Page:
SD farmers had fewest days for field work in at least 25 years; 30 days fewer than average year

This year farmers in South Dakota had the fewest days suitable for field work, from May 1 through Sept. 30, in 25 years; and a full 32 days fewer than the average season, according to weekly surveys done by the USDA’s National Agricultural Statistics Service office in SIoux Falls. (Photo courtesy of SD Wheat Commission in Pierre.)

Not in a generation, at least, has there been a year like 2019 for South Dakota farmers not being able to get into their fields to plant or harvest crops, or spray them in between.

Since May 1, only 95 days have been “suitable for field work,” for the state’s farmers, according to numbers calculated by Erik Gerlach at the National Agricultural Statistics Service office in Sioux Falls, at the Capital Journal’s request. 

That’s a month less of field work possible this year than in the same five-month span in an average year.

It’s more than than a week less of available field work days than the next “shortest” season,when 102.4 days were rated suitable for field work from May 1 to about Sept. 29, in 1995, Gerlach said.

He chose a starting date of May 1 to avoid comparisons of years when farmers got in the field early versus late.

The average number of days suitable for field work from May 1 to Sept. 29 — or week 14 through week 39, in the surveys NASS does all farming season until the harvest is complete — was 127.1 days from 1995-2018, Gerlach said.

In other words, the state’s farmers, on average, lost 32 days of field work this year due to the wet weather, from May 1 through Sept. 29, or about a fifth of the time, compared with the 25-year average.

That’s a state-wide average; many farmers in eastern South Dakota hardly turned a wheel in their fields this year.

In the week ended Sunday, Sept. 29, there were 5.5 days suitable for field work across the state. That’s not bad. Especially when only 3.6 days, on average, have been suitable for field work in the previous 25 weeks since May 1, according to Gerlach’s numbers.

The survey is done each week by NASS, which is part of the U.S. Department of Agriculture.

“It’s a subjective estimate of our crop progress and reported, generally, by (USDA) Farm Service Agency county directors and sometimes by South Dakota State University agricultural extension agents,” Gerlach said. The idea is estimating how many days that week were suitable for farmers getting done what was needed for that time of year in the field, whether planting, spraying, baling hay, or harvesting crops, Gerlach said.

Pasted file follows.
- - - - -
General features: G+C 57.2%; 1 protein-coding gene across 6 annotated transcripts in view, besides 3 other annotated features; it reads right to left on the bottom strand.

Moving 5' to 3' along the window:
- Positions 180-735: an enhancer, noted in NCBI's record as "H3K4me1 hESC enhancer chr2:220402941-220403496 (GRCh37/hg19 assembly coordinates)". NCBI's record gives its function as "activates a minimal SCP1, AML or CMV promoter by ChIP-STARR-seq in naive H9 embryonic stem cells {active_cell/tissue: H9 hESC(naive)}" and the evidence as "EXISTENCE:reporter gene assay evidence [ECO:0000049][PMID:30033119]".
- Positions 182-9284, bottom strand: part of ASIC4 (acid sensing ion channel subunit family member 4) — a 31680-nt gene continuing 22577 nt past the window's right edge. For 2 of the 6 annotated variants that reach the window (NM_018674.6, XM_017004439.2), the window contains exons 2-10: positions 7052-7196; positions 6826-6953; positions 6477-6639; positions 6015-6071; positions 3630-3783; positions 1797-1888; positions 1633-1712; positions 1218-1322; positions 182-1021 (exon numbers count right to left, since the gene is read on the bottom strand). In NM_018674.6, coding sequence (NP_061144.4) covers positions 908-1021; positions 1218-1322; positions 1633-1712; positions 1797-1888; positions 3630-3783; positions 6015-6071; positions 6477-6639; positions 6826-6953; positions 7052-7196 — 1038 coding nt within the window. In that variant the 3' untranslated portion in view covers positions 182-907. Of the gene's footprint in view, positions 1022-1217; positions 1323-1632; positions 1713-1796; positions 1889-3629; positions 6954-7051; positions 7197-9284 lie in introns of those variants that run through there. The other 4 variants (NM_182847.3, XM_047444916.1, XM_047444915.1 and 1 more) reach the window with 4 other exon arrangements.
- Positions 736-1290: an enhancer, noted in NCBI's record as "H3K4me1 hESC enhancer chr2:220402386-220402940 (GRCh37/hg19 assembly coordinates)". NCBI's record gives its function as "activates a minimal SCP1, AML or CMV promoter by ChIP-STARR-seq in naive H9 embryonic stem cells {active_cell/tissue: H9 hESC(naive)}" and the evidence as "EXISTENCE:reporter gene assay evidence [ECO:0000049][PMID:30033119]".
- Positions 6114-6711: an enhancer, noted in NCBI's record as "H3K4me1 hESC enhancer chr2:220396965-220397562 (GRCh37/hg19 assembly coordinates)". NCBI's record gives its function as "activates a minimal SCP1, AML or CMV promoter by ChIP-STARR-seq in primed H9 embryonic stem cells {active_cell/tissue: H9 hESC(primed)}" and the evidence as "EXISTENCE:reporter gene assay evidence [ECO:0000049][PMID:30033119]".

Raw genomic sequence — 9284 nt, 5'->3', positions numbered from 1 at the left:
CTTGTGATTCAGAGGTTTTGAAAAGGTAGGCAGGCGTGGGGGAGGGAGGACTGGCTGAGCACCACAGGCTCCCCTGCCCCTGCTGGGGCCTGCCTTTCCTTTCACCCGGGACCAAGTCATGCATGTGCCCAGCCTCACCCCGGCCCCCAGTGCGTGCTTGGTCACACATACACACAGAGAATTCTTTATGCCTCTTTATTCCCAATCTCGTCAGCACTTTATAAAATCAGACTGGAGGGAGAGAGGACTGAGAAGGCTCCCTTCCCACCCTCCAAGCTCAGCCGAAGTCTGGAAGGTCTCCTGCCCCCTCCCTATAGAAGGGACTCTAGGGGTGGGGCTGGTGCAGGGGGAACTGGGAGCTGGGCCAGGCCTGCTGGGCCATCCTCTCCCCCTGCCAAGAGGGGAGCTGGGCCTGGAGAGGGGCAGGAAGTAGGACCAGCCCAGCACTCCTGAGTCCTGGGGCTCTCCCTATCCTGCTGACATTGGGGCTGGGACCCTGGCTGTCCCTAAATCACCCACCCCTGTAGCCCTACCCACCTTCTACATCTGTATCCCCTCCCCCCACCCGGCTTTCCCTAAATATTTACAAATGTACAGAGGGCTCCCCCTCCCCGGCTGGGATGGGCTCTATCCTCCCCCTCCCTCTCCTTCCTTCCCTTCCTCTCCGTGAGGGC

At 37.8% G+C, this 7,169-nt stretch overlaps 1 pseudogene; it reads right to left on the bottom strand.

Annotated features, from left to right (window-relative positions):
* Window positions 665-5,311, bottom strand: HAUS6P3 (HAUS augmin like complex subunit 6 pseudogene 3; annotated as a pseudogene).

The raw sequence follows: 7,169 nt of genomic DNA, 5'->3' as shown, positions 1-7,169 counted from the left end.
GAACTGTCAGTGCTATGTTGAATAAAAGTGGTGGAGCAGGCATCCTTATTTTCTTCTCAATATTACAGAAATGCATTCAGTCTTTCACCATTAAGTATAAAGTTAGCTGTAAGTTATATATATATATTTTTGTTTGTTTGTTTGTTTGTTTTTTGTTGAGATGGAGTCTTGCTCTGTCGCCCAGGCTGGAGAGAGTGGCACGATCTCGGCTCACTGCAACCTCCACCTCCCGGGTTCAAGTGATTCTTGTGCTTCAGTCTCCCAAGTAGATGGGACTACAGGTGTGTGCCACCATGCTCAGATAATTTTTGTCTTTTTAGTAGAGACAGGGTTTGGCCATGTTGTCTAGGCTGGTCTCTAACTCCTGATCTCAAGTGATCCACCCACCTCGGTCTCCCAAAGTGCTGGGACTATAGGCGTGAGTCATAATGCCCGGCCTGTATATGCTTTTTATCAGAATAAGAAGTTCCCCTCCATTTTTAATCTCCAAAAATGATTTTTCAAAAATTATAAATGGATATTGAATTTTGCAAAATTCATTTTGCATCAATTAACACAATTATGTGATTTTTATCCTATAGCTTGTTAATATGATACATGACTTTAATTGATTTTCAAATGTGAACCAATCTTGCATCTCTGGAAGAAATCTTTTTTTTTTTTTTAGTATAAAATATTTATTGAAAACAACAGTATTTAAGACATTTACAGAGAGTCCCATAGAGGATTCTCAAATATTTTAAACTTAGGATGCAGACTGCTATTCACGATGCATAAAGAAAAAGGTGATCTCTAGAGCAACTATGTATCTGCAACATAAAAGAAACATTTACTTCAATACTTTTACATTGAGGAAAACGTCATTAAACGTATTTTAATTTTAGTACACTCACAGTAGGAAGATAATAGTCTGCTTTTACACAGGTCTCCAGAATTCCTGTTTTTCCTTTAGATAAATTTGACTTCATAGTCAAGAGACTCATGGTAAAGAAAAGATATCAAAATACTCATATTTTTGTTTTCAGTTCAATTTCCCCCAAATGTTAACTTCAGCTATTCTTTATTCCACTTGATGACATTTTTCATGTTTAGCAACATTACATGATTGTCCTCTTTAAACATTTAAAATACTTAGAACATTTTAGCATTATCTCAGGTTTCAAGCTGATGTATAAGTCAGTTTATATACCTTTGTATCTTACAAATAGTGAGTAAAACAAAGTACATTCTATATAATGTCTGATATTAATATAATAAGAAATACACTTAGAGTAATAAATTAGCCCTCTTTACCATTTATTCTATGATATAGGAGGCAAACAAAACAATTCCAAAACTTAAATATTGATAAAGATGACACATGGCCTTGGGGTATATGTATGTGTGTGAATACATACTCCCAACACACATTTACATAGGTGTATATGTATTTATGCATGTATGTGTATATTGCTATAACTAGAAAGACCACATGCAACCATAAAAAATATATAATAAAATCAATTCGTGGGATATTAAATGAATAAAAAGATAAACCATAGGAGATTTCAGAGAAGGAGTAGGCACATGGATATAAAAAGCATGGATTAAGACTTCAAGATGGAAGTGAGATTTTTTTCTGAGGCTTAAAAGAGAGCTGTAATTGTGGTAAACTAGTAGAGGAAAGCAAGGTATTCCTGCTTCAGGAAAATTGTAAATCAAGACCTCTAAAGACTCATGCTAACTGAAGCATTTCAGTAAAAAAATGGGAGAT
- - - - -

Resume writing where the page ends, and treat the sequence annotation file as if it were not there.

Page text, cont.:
“The sun could be out all week but if you had 5 inches of rain on Tuesday, you aren’t going to be able to do much field work.”

The survey, while subjective, is done consistently the same way, year after year,  week after week during the farming season, from early spring to when the crops are all harvested, by the same people, he said.

“The names might change some year to year, but not the positions.”

(The Farm Service Agency administers the federal farm program, which entails every farmer.)

The stark variance this year of a month less of field work in five months is a measurement of the year’s problems.

Winter wheat planting was at 59 percent by Sunday, near the five-year average pace of 63 percent by now, according to NASS’s weekly crop progress report released Monday.

The crop progress estimates don’t necessarily take into account changes in farmer’s plans about what crops to plant.

 Corn and soybean crops remain behind normal maturity; 1 percent of the soybean crop was harvested, well behind the five-year average of 19 percent by now.

This year has been a big contrast to years such as 2017, 2006 and 2002, when in the same five months, the state’s farmers had 140 or 141 days suitable for field work, a full 45 days more than the same farmers this year in the same five months.

Caren Assman, as executive director of South Dakota Wheat, Inc., in Pierre, hears and sees from the organization’s farmer members how unusually difficult this year has been.

South Dakota wheat growers are unusual compared to growers in other wheat states: they grow just about as much spring wheat, planted in the spring, as winter wheat, planted in the fall and harvested the next summer. It usually means that if it’s a tough year for one kind of wheat, the other type might flourish.

“Over by Mitchell, one of my board directors said he was trying to get his spring wheat out and his winter wheat in and it was too wet to do either,” Assman told the Capital Journal on Monday. “That’s a little uncommon.”

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